One of the very first things I knew I wanted to do to our house was remove the hallway closet to expand the one in our master bedroom. The hallway closet was narrow and couldn’t hold anything thick like quilts or comforters without us having to fold them impossibly small. It easily held towels, but we don’t have a closet’s worth of towels to store, so it was pretty useless. Our master closet was located on the other side of the linen closet and was also, small. It had two rows of bars to hold clothes, and then two shelves above each bar, and that was it. While it could hold all of my things, they were cramped. K’s things were a non-starter–fitting them into the closet was a no-go from the start. So the hallway closet had to go.
Here is how it went.
The process was relatively easy (to watch). One could tell from knocking on the wall that it was hollow–there were no load bearing supports and a quick check in the attic showed no electrical. We were clear to demo.
The closet door was removed then a Dremel Sheetrock cutter was used to remove the material around the frame. Next, the back wall of the closet removed via sledge hammer. I didn’t bother to remove the clothing located on the adjacent shelf but that would have been a good thing to do. Everything was covered in dust and had to be washed.
After I cleaned all the material up–I was deemed the cleaner by the demo crew–K built a fame to screw the sheet rock into. A simple lower-case T would have worked perfectly, however I thought there needed to be a support to mount the horizontal clothing bar to in the inside of the closet. This was a pretty useless idea, as I later chose to not run a bar entirely across the closet between each of the walls.
Because the sheet rock/jib board encompassed the entire hallway wall and the door frames from the bedrooms on either side made the opening to slide the material into smaller, we had to cut the sheet rock in half in order to fit the hallway wall into place. This caused a seam down the middle which then had to be covered with tape and putty, then sanded over once dry. The closet side went into perfectly.
Sanding and texturing: one thing I learned through this process was that sheet rock debris was the perfect dry shampoo. It somehow provided a nice volume to my hair that I haven’t found anywhere else. While prepping all the seams for texturing and painting I didn’t bother washing my hair at all because I loved the volume so much. It was probably carcinogenic, but I really didn’t care.
K has no patience for finishing work, so in addition to the sanding, the texture and painting were up to me. I first primed the walls with a basic primer, then bought a few cans of spray texture. The spray texture went on gloopy and no matter how many light layers I did, it didn’t look like the other walls. So I turned to a professional on craigslist. For $120 a guy sprayed down this wall and a few others that had been effected by our plumbing issue. It took him no time at all, he put down plastic everywhere, and it looked perfect. Painting after that was easy.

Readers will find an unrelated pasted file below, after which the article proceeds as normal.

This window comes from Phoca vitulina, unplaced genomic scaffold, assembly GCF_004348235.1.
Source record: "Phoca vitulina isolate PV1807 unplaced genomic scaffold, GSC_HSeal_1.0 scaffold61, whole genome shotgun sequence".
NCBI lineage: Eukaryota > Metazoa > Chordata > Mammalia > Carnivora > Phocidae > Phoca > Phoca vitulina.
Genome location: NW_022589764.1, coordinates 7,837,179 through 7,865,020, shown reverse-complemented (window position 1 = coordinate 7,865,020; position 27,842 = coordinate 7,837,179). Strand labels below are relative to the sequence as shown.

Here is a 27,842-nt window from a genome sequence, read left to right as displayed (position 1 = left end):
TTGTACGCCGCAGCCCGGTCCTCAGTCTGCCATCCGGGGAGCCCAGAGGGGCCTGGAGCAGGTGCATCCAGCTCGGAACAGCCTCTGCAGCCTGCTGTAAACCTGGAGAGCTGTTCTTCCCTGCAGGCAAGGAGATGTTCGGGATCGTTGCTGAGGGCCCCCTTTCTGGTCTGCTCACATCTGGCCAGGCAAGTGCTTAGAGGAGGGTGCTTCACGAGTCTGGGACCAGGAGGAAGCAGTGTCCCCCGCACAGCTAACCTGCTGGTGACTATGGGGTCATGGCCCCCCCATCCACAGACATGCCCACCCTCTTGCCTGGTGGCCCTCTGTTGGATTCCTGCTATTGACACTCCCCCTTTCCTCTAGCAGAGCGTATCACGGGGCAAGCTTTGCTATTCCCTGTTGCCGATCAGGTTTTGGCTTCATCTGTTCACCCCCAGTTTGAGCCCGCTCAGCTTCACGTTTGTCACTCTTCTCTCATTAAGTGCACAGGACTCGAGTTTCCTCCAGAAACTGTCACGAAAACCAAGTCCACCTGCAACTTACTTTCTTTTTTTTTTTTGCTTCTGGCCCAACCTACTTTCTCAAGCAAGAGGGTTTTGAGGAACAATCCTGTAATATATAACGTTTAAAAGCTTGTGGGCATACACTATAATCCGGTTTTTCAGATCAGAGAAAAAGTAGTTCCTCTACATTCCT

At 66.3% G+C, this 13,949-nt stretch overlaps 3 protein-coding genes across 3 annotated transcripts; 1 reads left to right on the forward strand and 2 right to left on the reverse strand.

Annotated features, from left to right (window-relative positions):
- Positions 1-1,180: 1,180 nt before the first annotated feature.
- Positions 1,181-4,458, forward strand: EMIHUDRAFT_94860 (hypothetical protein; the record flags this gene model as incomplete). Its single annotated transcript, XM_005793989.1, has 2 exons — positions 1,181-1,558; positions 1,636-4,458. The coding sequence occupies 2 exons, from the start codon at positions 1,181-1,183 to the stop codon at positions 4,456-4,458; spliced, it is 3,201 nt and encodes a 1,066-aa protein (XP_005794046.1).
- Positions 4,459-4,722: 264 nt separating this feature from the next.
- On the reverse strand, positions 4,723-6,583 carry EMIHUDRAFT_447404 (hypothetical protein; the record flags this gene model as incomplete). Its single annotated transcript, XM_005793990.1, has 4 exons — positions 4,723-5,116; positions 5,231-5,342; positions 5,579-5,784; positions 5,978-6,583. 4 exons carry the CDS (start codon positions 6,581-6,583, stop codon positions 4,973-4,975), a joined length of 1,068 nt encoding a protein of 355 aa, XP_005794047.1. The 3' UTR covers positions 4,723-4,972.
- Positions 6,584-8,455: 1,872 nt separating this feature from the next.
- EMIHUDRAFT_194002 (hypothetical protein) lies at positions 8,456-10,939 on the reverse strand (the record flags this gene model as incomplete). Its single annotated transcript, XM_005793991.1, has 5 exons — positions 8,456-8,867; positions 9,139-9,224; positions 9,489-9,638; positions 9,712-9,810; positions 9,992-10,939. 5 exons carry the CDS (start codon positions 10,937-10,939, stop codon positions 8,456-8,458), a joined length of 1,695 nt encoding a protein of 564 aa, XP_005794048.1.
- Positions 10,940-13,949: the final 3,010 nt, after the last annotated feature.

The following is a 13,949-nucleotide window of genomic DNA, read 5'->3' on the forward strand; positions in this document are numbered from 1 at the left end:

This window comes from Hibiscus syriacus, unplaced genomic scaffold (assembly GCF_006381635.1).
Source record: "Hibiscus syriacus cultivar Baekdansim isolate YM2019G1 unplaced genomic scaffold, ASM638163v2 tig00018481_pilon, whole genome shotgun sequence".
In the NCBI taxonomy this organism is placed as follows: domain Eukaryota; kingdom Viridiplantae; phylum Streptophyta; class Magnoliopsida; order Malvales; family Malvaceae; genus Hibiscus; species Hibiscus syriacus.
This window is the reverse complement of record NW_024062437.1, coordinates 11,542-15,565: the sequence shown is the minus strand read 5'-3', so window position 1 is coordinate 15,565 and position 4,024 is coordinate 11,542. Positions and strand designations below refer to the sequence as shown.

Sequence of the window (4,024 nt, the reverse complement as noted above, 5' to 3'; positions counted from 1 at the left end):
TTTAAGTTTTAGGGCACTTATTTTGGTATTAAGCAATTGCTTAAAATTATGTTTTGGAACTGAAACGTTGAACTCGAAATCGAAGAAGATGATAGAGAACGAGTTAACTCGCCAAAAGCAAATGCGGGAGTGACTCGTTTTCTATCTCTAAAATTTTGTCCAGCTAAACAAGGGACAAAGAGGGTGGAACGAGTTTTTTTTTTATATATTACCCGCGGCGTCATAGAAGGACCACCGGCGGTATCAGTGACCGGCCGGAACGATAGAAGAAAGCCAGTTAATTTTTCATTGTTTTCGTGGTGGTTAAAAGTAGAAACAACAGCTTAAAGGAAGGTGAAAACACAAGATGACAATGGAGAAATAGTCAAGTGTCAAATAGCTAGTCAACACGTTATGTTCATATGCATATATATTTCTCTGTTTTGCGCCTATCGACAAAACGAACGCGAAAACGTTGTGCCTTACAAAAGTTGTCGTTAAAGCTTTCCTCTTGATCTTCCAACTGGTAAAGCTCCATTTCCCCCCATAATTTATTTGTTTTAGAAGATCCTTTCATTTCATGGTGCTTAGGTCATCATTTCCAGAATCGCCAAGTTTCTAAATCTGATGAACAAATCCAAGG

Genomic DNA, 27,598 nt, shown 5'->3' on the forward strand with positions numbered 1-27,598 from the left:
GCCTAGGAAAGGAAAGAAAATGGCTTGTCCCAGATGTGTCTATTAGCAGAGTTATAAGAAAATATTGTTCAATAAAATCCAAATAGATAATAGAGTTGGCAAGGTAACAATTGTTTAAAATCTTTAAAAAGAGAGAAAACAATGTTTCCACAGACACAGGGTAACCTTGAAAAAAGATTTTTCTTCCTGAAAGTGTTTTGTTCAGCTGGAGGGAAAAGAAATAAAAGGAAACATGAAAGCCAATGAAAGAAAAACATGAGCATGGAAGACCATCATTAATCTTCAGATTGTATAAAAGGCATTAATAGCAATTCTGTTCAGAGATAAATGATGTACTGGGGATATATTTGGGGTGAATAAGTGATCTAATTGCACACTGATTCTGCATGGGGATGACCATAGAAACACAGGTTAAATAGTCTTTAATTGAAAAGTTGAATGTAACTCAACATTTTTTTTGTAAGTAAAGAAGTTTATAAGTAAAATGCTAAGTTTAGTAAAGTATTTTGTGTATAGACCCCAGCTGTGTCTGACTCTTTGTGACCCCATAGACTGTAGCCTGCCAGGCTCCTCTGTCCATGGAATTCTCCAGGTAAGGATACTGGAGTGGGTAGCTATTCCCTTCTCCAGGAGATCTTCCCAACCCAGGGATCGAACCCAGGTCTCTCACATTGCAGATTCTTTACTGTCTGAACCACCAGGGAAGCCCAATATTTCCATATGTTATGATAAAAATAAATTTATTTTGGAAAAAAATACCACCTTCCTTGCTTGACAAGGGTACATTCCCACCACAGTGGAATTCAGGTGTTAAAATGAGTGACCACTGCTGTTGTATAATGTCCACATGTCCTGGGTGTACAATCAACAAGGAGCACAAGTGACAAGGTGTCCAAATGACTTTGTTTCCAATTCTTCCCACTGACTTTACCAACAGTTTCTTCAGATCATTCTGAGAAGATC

The next, and most annoying step was to figure out what I wanted to happen inside the closet. I initially wanted to hang clothing on the two sides and back wall in a shape of a U, however, because of the narrowness of the new room, I decided that it may be a pain to find stuff on the new far wall against the hall. I decided instead to reuse the shelves we had just pulled so that I could stack jeans, pants, and organize boots and small organizational tubs of “accessories”. I could also use the shelving, which was now spaced wider and all the way up to the ceiling to store bedding for the master bedroom.
The closet now has six shelves against the hallway wall to store stuff in, shelf along the back wall above a long bar to hang shirts and dresses, and on the right hand side–two clothing bars: one for shirts and one for pants with a shelf along the top. On the wall shared with the bedroom, I added some wall-mounted hooks to hang belts and a laundry basket.
I made the illustration below, as the space is too awkward to take a picture: The whole thing is now a lot roomier and I can fit more in there. If we ever decide to sell the house, we can now advertise a walk-in closet, too. The cost of the DIY was relatively low as well. With reusing the wood shelves, we spent less than $100 on the sheet rock, tape, putty, framing, and closet hardware. K, also purchased the Dremel tool, but it’s now paid for its self in use since we got it. The major expense was paying for the texture, but it was worth it, especially since we had him do several walls at once.
AND THAT’S IT! I’ve now purged my closet several times and I keep finding (buying) new things to put it in. However, I’ve also been able to slip a dresser in the closet that was crowding our bedroom, so the extra space has been worth it.